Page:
I believe I learned this from Peter Scholtes, though maybe I am remembering it wrong or explaining it wrong (so give him the credit and if I mess it up it is my fault). I believe there is a problem with using the term empowered. Using the term implies that it one person empowers another person. This is not the correct view. Instead we each play a role within a system. Yes there are constraints on your actions based on the role you are playing. Does a security guard empower the CEO to enter the building?
Some systems are setup with a great deal of micro managing. Then consultants look around and say you need to empower your employees to think. Which often results in mangers saying “you all are empowered” go forth and do good work. Saying that is meaningless. What matters is changing the system. The system needs to respect people. That is not increased by people using the word empowered. In fact it is decreased, I believe, due to the implied notion that one person “empowers” the other (what can be granted can be withdrawn).
I believe organizations should be designed so that decisions are made at the appropriate level. Systems should be designed to produce good results by allowing people to contribute. People should be trusted to do their job. They should not be micro-managed.
People deserve to have a system that is managed to allow them to most effectively do their job. They should have standard work instructions. Decisions should be based on an understanding of variation. Non-value added work should be eliminated (freeing people to do valuable work). Ideas should be judged based on the merit of the idea not the position of the person expressing the idea.
When discussing empowerment this topics come up, but the wrong term reinforces the wrong view of the situation. It is similar to the problem with “motivation.” What managers need to do is eliminate de-motivation – not to motivate. Manager’s don’t need to “empower” employees they need to fix the system to treat employees with respect and allow them to do their jobs well.
You don’t need to think about empowering people if you have a system that lets people take pride in what they do. If you think you need to empower staff, instead fix the system that requires you to think they are in need of empowerment.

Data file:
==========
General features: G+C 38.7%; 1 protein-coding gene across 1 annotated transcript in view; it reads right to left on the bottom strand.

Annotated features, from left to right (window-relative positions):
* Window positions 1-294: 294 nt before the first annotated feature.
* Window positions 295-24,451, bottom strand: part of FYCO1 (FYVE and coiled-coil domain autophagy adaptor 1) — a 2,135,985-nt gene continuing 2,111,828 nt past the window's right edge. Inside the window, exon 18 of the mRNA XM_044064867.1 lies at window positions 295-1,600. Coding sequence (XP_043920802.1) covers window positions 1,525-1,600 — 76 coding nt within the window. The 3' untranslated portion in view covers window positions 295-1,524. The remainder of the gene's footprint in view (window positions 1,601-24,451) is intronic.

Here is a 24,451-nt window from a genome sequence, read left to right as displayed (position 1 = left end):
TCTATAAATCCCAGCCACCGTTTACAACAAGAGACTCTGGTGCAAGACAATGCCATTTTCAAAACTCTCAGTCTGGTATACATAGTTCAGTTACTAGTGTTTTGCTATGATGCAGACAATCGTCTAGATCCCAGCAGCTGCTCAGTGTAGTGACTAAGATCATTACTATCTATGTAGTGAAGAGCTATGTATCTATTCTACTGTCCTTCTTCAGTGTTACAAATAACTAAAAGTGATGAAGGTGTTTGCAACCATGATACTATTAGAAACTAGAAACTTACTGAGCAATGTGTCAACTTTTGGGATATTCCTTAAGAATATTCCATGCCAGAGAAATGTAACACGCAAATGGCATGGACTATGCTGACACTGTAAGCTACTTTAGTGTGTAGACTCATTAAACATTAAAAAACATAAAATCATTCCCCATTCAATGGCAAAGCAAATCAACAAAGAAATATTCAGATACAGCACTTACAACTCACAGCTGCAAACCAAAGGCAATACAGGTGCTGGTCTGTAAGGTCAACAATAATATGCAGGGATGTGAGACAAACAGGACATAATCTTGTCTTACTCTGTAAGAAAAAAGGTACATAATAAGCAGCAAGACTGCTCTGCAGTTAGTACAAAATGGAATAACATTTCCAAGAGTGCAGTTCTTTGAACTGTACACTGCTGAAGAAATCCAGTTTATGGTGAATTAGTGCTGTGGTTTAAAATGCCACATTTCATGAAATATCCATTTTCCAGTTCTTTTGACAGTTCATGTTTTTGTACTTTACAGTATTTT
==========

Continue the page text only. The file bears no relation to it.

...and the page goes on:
Comic by Joe Sayers, Wanna play work?
Related: The Joy of Work – Signs You Have a Great Job … or Not – People: Team Members or Costs – Respect for People
Amen. The system needs to respect people and not just say nice things about empowerment (a cruel hoax if the leadership team doesn’t mean it).
It’s always an interesting discussion about the balance between “trust people to do their jobs” and “standardized work.” Standardized work sounds really limiting and it can be if SW is imposed on people. I know you can have a respectful environment where workers and management work together to understand and define their purpose, working together on defining today’s standardized work and tomorrow’s kaizen improvements.
Nice post and thanks for sharing the cartoon.
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I think that organizations that are designed so that every employee can suggest ideas are much more successful than those that only judge ideas based on the position of the person that is expressing the idea. Google is a great example for this as they encourage every employee to come up with new ideas!
By the way: Joe SayersÂ´ cartoon “Wanna play work” is so great!
Love this comic! Sad, but so true. One de-motivator can ssuck the life out of everyone. And empowerment is a big step towards motivation!
Great post John. I frequently talk with managers who seem to have a hard time trusting their employees to do their jobs. Great managers look for the talents and abilities of their employees and create an environment where people can grow and succeed. It’s like getting out of the way so your employees can do their best.
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